Key discussions focused on GCOOS’ plan for fully developing the Gulf observing system (Build Out Plan 2.1) and key priorities for projects that GCOOS-RA will fund for the next five years (2016-2021), said Executive Director Dr. Barbara Kirkpatrick. “The development of new and better technology has helped us progress by leaps and bounds over the last 10 years. Today, we are providing information needed to protect lives and the environment. We’ve grown from just a dozen members to more than 100 organizations that see the value in working together to provide information that improves lives through better marine forecasts, better hurricane forecasts and can even help restore the environment after a disaster.”

Key priorities for the next five years include:

  • Expansion of the high frequency radar (HFR) system in the Gulf of Mexico. HFR is a system of transmitters and radio antenna receivers along coastlines or on oil platforms; they transmit radio signals that are relayed to the receivers after bouncing off the ocean’s surface. These signals indicate where currents are moving and sometimes, wave heights. This information leads to better data products in near-real time and improved forecast models. Faster predictions can be vital when coastlines are at risk from hurricanes and oil spills such as the one that occurred after the 2010 Deepwater Horizon explosion. Nineteen HFR stations are currently in the Gulf and Southeastern Atlantic coast — with no HFR coverage at all in Louisiana and Texas. (Learn more.)
  • Supporting autonomous underwater gliders (AUGs) and autonomous surface vehicles (ASVs) as data collection and observing platforms in the Gulf.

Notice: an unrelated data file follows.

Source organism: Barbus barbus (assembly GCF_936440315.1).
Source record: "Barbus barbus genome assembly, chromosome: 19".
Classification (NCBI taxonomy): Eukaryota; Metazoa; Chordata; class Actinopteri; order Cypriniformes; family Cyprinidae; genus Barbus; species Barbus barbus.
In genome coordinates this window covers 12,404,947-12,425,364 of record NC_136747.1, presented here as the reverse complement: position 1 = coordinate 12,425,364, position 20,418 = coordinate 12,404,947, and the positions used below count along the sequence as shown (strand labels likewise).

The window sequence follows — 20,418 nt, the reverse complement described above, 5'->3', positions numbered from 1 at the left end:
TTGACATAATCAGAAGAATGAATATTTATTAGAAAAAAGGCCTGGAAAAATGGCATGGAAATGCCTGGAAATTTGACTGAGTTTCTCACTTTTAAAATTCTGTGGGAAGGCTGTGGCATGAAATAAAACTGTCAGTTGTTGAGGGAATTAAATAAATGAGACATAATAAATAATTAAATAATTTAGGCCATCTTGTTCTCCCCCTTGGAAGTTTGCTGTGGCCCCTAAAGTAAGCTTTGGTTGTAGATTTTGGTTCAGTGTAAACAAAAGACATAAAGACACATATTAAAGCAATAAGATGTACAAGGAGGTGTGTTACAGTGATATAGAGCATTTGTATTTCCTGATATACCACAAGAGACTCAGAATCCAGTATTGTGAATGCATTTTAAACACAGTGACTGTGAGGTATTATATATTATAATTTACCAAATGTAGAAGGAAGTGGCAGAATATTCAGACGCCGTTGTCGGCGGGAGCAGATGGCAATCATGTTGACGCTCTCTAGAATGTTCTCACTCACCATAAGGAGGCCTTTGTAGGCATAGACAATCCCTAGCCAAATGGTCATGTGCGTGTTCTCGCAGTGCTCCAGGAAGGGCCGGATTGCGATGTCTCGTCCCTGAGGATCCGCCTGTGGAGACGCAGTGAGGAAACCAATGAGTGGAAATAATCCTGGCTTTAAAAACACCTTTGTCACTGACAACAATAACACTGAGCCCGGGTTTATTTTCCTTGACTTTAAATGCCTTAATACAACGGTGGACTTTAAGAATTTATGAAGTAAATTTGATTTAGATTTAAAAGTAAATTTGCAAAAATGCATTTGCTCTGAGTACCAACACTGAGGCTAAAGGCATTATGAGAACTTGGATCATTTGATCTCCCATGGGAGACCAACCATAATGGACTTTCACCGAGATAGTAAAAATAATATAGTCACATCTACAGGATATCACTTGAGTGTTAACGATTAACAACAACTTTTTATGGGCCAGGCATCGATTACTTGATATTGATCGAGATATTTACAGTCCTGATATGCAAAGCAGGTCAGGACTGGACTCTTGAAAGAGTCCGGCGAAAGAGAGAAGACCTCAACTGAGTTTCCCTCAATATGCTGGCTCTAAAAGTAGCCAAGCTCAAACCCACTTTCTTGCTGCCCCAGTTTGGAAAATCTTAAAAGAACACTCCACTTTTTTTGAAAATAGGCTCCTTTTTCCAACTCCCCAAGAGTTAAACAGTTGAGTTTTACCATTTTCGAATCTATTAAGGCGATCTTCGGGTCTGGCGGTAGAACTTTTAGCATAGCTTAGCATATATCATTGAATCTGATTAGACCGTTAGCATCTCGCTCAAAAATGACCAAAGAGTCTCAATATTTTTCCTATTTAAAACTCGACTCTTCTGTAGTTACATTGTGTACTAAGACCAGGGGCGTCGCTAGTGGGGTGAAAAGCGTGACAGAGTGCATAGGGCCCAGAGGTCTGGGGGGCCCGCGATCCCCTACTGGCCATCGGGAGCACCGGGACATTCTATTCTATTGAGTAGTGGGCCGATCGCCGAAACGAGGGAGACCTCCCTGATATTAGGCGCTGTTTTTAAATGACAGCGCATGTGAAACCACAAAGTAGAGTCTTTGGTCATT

• Sustaining current observation assets, such as moored buoys, water level stations and water quality monitoring stations.

GCOOS also elected new board members who will serve three-year terms, including three returning members.

U.S. Rep. Garret Graves, R-Louisiana, with Dr. Mark Luther of the University of South Florida.

U.S. Rep. Garret Graves, R-Louisiana, with Dr. Mark Luther of the University of South Florida. Photo copyright GCOOS-RA.

Returning members:

  • Terry McPherson, Senior Program Manager at LMI Research Institute. McPherson supports NOAA’s newly chartered Climate Data Record Program (CDRP), which is responsible for compiling climate data records from legacy and new satellite systems by removing non-climate related observing biases.
  • Dr. Mike Spranger, Professor and Community Development Specialist at the University of Florida. Spranger coordinates outreach activities, conducts research and teaches graduate courses focused on citizen participation, civic engagement and community resiliency.
  • Bill Lingsch, Director of Ocean Science and Technology at Vencore, Inc. Lingsch manages personnel who provide subject-matter expertise related to ocean sciences, software engineering, database development, process improvement, web applications, configuration management and documentation for agencies that include Naval Meteorology and Oceanography Command, Naval Research Labs, NOAA and the U.S. Department of Agriculture.

New members:

  • Dr. Alyssa Dausman, Science Advisor at the U.S. Geological Survey. Dausman advises on science and monitoring to support restoration from the Deepwater Horizon oil spill, including the Natural Resource Damage Assessment and Restoration and the science to support DOI related to the RESTORE Act.
  • Charlene Bohanon, Water Quality Program Manager, Galveston Bay Foundation. Bohanon serves as a grant writer, program developer and project manager for a variety of water quality efforts including the Upper Gulf Coast Oyster Waters TMDL Implementation Plan, Clean Water Partnerships, College Research Experience and various campaigns, workshops, and citizen advocate programs at the Foundation.
  • Dr. Gary A. Jeffress, Professor of Geographic Information Science and Director of the Conrad Blucher Institute for Surveying and Science at Texas A&M University-Corpus Christi. Jeffress is Principal Investigator for the Texas Coastal Ocean Observation Network and the Texas Height Modernization program, which have developed unique online real-time data access and archiving systems.